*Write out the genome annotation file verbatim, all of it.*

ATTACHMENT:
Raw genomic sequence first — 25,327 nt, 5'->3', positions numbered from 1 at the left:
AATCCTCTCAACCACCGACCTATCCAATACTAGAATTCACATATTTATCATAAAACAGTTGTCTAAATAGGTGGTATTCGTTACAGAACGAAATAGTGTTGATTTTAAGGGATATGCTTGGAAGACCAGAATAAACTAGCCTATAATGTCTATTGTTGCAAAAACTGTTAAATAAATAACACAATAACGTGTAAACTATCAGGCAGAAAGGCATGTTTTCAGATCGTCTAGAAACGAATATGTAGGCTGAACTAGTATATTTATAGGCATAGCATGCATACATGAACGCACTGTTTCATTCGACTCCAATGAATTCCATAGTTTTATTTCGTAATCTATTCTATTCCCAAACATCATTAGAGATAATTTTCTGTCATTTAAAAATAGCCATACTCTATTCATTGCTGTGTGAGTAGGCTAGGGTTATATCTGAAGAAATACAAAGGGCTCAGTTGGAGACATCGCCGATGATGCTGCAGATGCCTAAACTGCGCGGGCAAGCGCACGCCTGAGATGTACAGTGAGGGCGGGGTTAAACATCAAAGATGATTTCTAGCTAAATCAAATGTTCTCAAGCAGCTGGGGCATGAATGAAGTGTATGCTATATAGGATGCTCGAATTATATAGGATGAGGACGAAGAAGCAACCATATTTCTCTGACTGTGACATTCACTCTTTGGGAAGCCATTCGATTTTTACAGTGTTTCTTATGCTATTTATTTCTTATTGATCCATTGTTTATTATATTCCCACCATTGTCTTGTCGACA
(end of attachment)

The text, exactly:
Raw genomic sequence first — 25,327 nt, 5'->3', positions numbered from 1 at the left:
AATCCTCTCAACCACCGACCTATCCAATACTAGAATTCACATATTTATCATAAAACAGTTGTCTAAATAGGTGGTATTCGTTACAGAACGAAATAGTGTTGATTTTAAGGGATATGCTTGGAAGACCAGAATAAACTAGCCTATAATGTCTATTGTTGCAAAAACTGTTAAATAAATAACACAATAACGTGTAAACTATCAGGCAGAAAGGCATGTTTTCAGATCGTCTAGAAACGAATATGTAGGCTGAACTAGTATATTTATAGGCATAGCATGCATACATGAACGCACTGTTTCATTCGACTCCAATGAATTCCATAGTTTTATTTCGTAATCTATTCTATTCCCAAACATCATTAGAGATAATTTTCTGTCATTTAAAAATAGCCATACTCTATTCATTGCTGTGTGAGTAGGCTAGGGTTATATCTGAAGAAATACAAAGGGCTCAGTTGGAGACATCGCCGATGATGCTGCAGATGCCTAAACTGCGCGGGCAAGCGCACGCCTGAGATGTACAGTGAGGGCGGGGTTAAACATCAAAGATGATTTCTAGCTAAATCAAATGTTCTCAAGCAGCTGGGGCATGAATGAAGTGTATGCTATATAGGATGCTCGAATTATATAGGATGAGGACGAAGAAGCAACCATATTTCTCTGACTGTGACATTCACTCTTTGGGAAGCCATTCGATTTTTACAGTGTTTCTTATGCTATTTATTTCTTATTGATCCATTGTTTATTATATTCCCACCATTGTCTTGTCGACA